Colleges have had a very fair and reasonable settlement—the budget provides a real-terms increase for higher and further education. In addition, we have come to a settlement on the pay award for college lecturers. Higher and further education are adequately resourced, and local government has received a fair settlement, too.
Mr Rennie cannot escape the fact that he wanted to ring fence all resources for one part of the public sector. That means that he cannot demand more in every other area. That is a basic principle in how Mr Rennie’s policies apply to this and future budgets.
The Presiding Officer:
I have given the front-bench speakers a lot of latitude to make clear their parties’ positions and to ask questions at length. We have just over 30 minutes left and just under 30 members wish to ask questions, so I think that members can work it out for themselves: we need short questions and short answers.
I am the parliamentary liaison officer to the cabinet secretary.
Fast internet connectivity is vital to the economic and social wellbeing of our rural communities, so I welcome today’s announcement that an incredible £600 million is to be provided over the next four years to expand fast broadband. As digital connectivity is a reserved matter, has the UK Government made a financial contribution?
To be fair, it has—and so it should have, because digital connectivity is a reserved matter, and it should have been getting on with the work. We are surpassing what the UK Government is delivering in terms of quality, speed and reach. Every part of the country will be covered. The UK Government is contributing £21 million to the £600 million.
The Scottish Fiscal Commission forecasts for the next five years have just been released. They show that Scotland’s economy will grow at less than 1 per cent for the next five years and that it will continue to underperform the economy of the rest of the UK for the next five years. By then, we will have had 14 years of SNP underperformance.
Given that dire outlook, why has the finance secretary completely ignored the advice of large and small businesses throughout Scotland, which said that any increase in tax would cause long-term damage to the Scottish economy?
The same organisations did not ask us to cut tax by £0.5 billion, which is what the Tories’ tax policies propose.
On a range of investment, whether in higher education, innovation hubs, internationalising our produce, supporting business to grow or the most generous package of business rates relief in any part of the United Kingdom, this is also a good budget for business.
In relation to the forecast, does the UK Government take no responsibility for the economy, including the economy in Scotland? We know that the UK economic model does not work for Scotland. In the analysis that it published today, and in its forecast, the SFC said that the greatest threats to Scotland’s economy are Brexit, downward migration, inflation and all those other pressures that have been created by the economic geniuses in the Tory party.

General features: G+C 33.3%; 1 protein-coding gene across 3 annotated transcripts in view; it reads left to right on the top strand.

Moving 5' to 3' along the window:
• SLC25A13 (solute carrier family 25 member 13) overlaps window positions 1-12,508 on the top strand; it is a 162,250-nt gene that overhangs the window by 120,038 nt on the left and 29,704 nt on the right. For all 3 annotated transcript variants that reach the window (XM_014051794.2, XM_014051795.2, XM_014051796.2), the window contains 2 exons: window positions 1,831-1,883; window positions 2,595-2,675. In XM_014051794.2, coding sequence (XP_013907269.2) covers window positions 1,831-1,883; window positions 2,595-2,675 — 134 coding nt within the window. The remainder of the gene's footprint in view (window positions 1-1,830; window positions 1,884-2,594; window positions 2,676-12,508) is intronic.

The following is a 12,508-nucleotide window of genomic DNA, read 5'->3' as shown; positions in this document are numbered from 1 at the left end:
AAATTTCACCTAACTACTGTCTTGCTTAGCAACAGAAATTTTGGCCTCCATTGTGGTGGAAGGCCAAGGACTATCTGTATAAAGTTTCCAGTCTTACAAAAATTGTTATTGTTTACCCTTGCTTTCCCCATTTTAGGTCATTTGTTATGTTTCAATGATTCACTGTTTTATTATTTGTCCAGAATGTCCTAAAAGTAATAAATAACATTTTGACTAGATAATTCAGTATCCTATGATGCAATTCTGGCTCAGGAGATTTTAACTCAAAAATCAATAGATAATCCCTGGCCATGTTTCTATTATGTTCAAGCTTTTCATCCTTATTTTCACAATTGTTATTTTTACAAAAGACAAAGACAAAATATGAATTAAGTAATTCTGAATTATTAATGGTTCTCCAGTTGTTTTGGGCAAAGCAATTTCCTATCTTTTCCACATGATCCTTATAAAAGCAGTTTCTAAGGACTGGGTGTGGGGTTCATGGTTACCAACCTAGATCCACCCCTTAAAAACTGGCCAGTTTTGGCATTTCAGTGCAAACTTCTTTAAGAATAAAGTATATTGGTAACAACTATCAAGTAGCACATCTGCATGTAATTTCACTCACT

I welcome the finance secretary’s statement. Will he remind members how many people in Scotland will enjoy a reduction in their income tax from April? Will he confirm that many thousands more could have shared in that had the UK Tory Government not cut £500 million from Scotland’s resource budget over the next two years?
The Tories want simultaneously to cut tax and increase spending. Will the cabinet secretary tell us how much less we would have to spend on services such as the NHS under the Tories’ plans to cut taxes only for the better-off in society?
To be fair, I do not think that the Tories understand their tax and economic policies at the moment. It seems to have come as a surprise to them that I have costed what their tax policies would mean for public services: a £501 million reduction in front-line public services, to be precise.
I remind members that more than 70 per cent of taxpayers will pay less tax next year. Those who are earning under £33,000 will pay less tax. The 55 per cent of taxpayers in Scotland who earn up to £26,000 will pay less tax than they would pay elsewhere in the United Kingdom. That is a good proposition. It also represents the best deal—in terms of what people pay and what people get—anywhere in the United Kingdom.
However Derek Mackay spins it, this budget represents a cut of at least £134 million to local councils. Why are top-rate taxpayers earning more than £150,000 being asked to pay only an additional 1p in tax, while local people in local communities face the prospect of job losses and the loss of vital public services?